Microsoft stops Windows Live VOIP services from July

By Chris | Posted June 15, 2008 3 comments

Last year Microsoft announced that the existing VOIP partnership with Verizon would be terminating in 2008. Currently this service allows Windows Live Messenger users to call friends and family using regular landlines and mobile phones, but this functionality is set to expire over the next few months.

According to a Microsoft spokesperson, this service will terminate on the following dates:

  • EMEA (Europe, Middle East and Africa) – July 15th 2008,
  • USA – August 31st 2008.

They confirmed that so far, no replacement service has been identified.

“Microsoft is actively investigating a successor to Verizon Web Calling in Windows Live Messenger in EMEA and the U.S. and hopes to offer the service again in the coming months. We apologize for the inconvenience to our customers.”

So what does this mean for Microsoft’s VOIP strategy? Its been disjointed, lacked development and made no visible progress over the past 2 years, and now we have the prospect of the service being discontinued indefinitely. However there is some hope on the horizon.

At the end of last month, Mary Jo Foley talked about a service codenamed Echoes. She explains how the different aspects of this project are expected to function with the help of network operators, in particular regarding the synchronising of contacts to and from all mobile devices, and enabling text message (SMS) to IM conversations. In addition parts of Echoes throw light on Microsoft’s own VOIP platform plans:

Step 1: “Echoes will assign a local mobile number to each Windows Live contact”

Step 5: “Voice calls can be connected through Echoes directly from the mobile to the Windows Live Messenger user’s PC”

Mary Jo mentioned this new functionality shipping with Windows Live Messenger v9 betas, following on from the TAP trials being undertaken in Europe and Asia over this summer. Swisscom and TeleNor are allegedly some of the EMEA partners, with trials in Asia rumoured to be using Starhub (#2) and M1 (#3). Anybody in these countries heard anything about the testing going on? If so drop us an email, we’d be interested to hear how what’s going on.

Given the expected v9 ship date of Q4 2008 however, it seems like a somewhat tall order for Microsoft to ship a working VOIP platform and cross-partner systems integration in just a few months. Echoes seems to be perhaps a more realistic aim for Windows Live Wave 4, which would mean Microsoft needs a stop-gap VOIP provider for the next 18 months. With only 1 month left to run in EMEA, anybody care to guess when the service comes back online?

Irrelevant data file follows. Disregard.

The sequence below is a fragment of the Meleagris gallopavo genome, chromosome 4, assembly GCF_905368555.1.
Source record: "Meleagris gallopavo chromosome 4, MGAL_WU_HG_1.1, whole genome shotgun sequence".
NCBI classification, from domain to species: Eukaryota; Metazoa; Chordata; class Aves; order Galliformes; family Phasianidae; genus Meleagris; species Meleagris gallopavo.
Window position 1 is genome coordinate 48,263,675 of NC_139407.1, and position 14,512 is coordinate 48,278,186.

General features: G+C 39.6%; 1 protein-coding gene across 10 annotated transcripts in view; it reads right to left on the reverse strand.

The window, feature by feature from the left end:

(I couldn’t find any user stats for VOIP services except Skype, so its difficult to tell how many users will be affected by this.)

Posted June 15th, 2008 at 2:30 am
  • chustar

    I think it might be time to start keeping a running tally of all the live services that have been murdered. I can’t help but feel Microsoft has started pruning extremely diligently.
    And you guys said Sinofsky was bad for Windows Live!

  • foaf

    Maybe MS is hitting a barrier with the Mobile Telco Operators. Their vision of Echo’s is sound for users, but might not fit with Mobiles Ops business models.

    For example in the UK, some Operators block VOIP if a user is on an ‘unlimited’ dataplan, as it simply will take up bandwidth without generating revenue.

    Windows Live for Windows Mobile, and the ‘vision’ that is Echoes has so much potential. I would go further by suggesting they use Windows Live Messenger as the contacts front end for their Win Mob phones (ie: I want to find a contact and then decide whether I want to IM, SMS, MMS, Email, Call or Vid Call them, not have to choose the method of communication before choosing the contact, but that’s another story…)

  • Chris

    @foaf: There’s definitely trouble dealing with Telco’s, who want to preserve their revenue streams by restricting data services (VOIP is the main one now that IM is now pretty much accepted).

    I guess the question is whether VOIP is still a rapidly growing service or has reached maturity? Its difficult to tell as there are no user numbers out there, which perhaps is one reason why MS has not yet invested heavily in the area (or publicly at least).